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See how your city ranks on clean energy efforts

The 2020 City Clean Energy Scorecard ranks the top 100 U.S. cities for clean energy efforts to tackle climate change.

New York, NY tops the list followed by Boston, MA and Seattle, WA, which are tied for second place. Kansas City, MO ranks 25th and St. Louis, MO was listed as the second-most-improved city at 28th.

The scorecard released Tuesday from the American Council for an Energy-Efficient Economy (ACEEE) analyzes the efforts of 100 major U.S. cities, which represent 19 percent of the nation’s population. Cities are ranked on efforts to make building and transportation more energy efficient and increase the use of renewable energy. The scorecard is based on data ACEEE collected from cities, utilities and publicly available sources.

The top 100 cities include: (Some cities tied for their position and are listed here according to the ACEEE numbered ranking.)

1.New York, NY

2.Boston, MA

2.Seattle, WA

4.Minneapolis, MN

4.San Francisco, CA

6.Washington, DC

7.Denver, CO

8.Los Angeles, CA

9.San Jose, CA

10.Oakland, CA

11.Portland, OR

12.Austin, TX

13.Chicago, IL

14.Atlanta, GA

15.Philadelphia, PA

16.St. Paul, MN

17.Sacramento, CA

18.San Diego, CA

19.Phoenix, AZ

19.Pittsburgh, PA

21.Orlando, FL

22.Chula Vista, CA

23.Hartford, CT

23.Providence, RI

25.Kansas City, MO

26.Long Beach, CA

27.Salt Lake City, UT

28.St. Louis, MO

29.Cleveland, OH

29.Columbus, OH

31.San Antonio, TX

32.Baltimore, MD

33.Grand Rapids, MI

34.Houston, TX

34.Riverside, CA

36.Cincinnati, OH

36.Las Vegas, NV

36.Milwaukee, WI

36.New Haven, CT

40.Albuquerque, NM

41.Honolulu, HI

42.Boise, ID

43.Aurora, CO

43.Buffalo, NY

43.Richmond, VA

43.Rochester, NY

43.Springfield, MA

48.Dallas, TX

48.Louisville, KY

50.Worcester, MA

51.Knoxville, TN

51.Miami, FL

51.New Orleans, LA

51.St. Petersburg, FL

55.Detroit, MI

55.Oxnard, CA

55.Raleigh, NC

58.Nashville, TN

58.Reno, NV

60.Bakersfield, CA

60.Fresno, CA

62.Des Moines, IA

62.Indianapolis, IN

64.Madison, WI

65.Charlotte, NC

66.Fort Worth, TX

66.Stockton, CA

68.Bridgeport, CT

68.Tucson, AZ

70.Memphis, TN

70.Syracuse, NY

72.Colorado Springs, CO

72.Virginia Beach, VA

74.Jacksonville, FL

75.Tampa, FL

76.Mesa, AZ

76.Newark, NJ

78.Omaha, NE

79.Toledo, OH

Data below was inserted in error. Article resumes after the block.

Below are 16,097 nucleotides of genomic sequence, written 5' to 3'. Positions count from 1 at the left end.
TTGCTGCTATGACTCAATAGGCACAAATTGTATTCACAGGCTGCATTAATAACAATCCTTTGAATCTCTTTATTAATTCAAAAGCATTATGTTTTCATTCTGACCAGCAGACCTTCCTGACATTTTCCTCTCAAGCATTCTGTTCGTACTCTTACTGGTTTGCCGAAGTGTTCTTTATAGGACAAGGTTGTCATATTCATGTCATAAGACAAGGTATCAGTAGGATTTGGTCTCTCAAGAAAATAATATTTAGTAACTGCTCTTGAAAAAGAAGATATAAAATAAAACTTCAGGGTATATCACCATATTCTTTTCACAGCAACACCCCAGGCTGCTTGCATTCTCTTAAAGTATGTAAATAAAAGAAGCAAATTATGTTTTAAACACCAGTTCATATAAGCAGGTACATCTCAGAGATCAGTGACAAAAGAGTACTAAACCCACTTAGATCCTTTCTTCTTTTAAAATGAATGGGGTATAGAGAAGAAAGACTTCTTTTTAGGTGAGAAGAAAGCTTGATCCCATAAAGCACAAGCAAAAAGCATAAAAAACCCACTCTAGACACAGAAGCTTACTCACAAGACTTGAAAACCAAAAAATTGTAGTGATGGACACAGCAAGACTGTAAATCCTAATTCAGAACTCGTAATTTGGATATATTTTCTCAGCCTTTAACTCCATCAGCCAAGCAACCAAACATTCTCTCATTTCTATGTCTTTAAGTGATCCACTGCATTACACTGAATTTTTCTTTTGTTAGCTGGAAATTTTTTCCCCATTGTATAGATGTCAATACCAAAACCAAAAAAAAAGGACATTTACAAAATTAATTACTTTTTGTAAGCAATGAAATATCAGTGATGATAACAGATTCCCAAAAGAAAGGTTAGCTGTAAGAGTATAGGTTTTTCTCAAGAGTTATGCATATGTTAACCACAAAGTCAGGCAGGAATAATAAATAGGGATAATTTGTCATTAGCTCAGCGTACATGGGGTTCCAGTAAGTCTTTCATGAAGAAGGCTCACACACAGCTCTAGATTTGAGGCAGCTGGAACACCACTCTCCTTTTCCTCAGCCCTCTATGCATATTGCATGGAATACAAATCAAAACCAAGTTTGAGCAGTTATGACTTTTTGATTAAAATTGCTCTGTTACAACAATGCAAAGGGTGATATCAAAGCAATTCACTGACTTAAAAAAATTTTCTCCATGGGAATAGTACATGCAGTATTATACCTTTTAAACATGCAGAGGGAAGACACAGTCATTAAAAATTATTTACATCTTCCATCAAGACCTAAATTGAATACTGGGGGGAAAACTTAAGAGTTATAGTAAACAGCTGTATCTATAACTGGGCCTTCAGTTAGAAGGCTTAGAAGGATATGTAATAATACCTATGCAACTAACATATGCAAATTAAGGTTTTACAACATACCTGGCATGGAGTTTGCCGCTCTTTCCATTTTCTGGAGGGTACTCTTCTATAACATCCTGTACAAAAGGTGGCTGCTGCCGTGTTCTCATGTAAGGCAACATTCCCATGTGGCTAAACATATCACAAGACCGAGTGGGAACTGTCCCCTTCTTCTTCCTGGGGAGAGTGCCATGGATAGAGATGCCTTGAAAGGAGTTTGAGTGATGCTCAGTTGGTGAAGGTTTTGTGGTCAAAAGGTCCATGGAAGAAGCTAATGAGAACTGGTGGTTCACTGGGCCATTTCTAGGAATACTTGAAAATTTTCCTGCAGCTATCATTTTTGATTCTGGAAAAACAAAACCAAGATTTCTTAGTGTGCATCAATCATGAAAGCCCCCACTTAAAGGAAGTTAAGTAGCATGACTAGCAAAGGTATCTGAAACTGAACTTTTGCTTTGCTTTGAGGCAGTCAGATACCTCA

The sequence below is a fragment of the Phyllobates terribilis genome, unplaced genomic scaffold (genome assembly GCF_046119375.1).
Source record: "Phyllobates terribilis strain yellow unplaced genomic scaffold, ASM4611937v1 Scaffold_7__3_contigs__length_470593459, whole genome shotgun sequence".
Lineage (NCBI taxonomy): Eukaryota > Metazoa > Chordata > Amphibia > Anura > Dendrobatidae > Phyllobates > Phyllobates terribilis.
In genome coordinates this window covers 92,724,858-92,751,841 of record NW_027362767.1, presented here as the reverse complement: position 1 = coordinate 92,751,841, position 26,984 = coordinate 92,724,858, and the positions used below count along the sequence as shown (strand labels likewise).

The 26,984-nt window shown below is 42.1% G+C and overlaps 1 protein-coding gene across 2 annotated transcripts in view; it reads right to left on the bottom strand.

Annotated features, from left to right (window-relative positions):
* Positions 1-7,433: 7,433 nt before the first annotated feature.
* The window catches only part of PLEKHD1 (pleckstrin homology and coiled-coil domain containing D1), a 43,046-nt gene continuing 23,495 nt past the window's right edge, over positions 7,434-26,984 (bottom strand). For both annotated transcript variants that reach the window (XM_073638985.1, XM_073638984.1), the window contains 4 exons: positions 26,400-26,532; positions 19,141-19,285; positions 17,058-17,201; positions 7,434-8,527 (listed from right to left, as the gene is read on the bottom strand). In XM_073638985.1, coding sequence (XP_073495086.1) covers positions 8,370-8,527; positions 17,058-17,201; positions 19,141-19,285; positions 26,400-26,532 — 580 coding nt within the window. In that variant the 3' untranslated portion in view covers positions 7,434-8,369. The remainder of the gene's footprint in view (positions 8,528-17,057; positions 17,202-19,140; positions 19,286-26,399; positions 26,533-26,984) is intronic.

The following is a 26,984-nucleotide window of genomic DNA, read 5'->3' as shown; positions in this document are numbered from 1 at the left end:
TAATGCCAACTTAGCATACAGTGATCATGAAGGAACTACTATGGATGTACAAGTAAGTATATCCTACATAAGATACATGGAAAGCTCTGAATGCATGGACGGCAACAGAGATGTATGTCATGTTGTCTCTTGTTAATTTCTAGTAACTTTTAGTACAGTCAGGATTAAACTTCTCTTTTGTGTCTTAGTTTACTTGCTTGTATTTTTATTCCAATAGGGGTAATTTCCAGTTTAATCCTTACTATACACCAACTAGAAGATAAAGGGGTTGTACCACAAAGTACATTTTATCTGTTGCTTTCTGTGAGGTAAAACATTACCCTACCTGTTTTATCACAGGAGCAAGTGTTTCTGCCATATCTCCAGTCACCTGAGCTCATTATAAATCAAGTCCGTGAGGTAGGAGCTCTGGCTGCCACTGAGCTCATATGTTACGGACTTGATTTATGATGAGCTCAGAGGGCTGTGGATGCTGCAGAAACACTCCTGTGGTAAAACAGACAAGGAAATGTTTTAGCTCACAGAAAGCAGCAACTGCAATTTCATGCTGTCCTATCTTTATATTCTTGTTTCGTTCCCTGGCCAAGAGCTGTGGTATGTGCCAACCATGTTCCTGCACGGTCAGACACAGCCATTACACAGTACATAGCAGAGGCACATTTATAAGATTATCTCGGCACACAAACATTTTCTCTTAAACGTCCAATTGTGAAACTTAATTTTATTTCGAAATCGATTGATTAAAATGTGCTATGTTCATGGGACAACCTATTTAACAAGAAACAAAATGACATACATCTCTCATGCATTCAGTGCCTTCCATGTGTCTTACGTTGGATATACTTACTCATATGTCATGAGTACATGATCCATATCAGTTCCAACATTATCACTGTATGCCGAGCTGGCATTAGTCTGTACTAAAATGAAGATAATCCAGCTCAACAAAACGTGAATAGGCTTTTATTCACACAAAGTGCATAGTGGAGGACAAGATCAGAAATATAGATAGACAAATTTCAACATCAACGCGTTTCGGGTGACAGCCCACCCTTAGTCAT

80.El Paso, TX

81.Dayton, OH

82.Lakeland, FL

83.Akron, OH

83.Winston-Salem, NC

85.Tulsa, OK

86.Allentown, PA

86.Henderson, NV

88.Birmingham, AL

89.Charleston, SC

89.Greensboro, NC

91.Columbia, SC

91.Little Rock, AR

93.Cape Coral, FL

93.Provo, UT

95.McAllen, TX

96.San Juan, PR

97.Baton Rouge, LA

97.Oklahoma City, OK

99.Wichita, KS

100.Augusta, GA

The assessment for Kansas City, MO can be found here. The report does not include updates showing that Kansas City has actually exceeded its 2020 greenhouse gas reduction target for local government operations, achieving a 40-percent reduction by 2017. Additionally, the city-wide greenhouse gas reduction target for 2020 is 30 percent reduction, not 25 percent referenced in the assessment. Kansas City achieved 21 percent city-wide reduction, said Jerry Shechter, sustainability coordinator for the Kansas City MO Office of Environmental Quality.

To see the complete report and a city-by-city assessment, go to City Clean Energy Scorecard.

The scorecard report states that it assesses policies adopted by May 1, 2020, taking into consideration the public health and economic impacts resulting from COVID-19. Additionally, it considers that city policy priorities could have shifted due to the growing concerns over racial disparities and its impacts on communities of color. The report proposes that as cities focus on economic recovery from COVID-19, energy efficiency and renewable energy remain a crucial strategy for creating jobs and keeping investment within local communities. It also concludes that a closer focus on equitable planning and investment could provide benefits that have historically been unavailable to communities of color.

“Many cities are really seizing the moment and embracing policies that help them fight climate change, while too many others are, frankly, doing very little,” said David Ribeiro, director of ACEEE’s local policy program and the lead report author. “We want to show all the cities, even the leaders, the further steps they can take to cut carbon emissions most effectively and equitably.”

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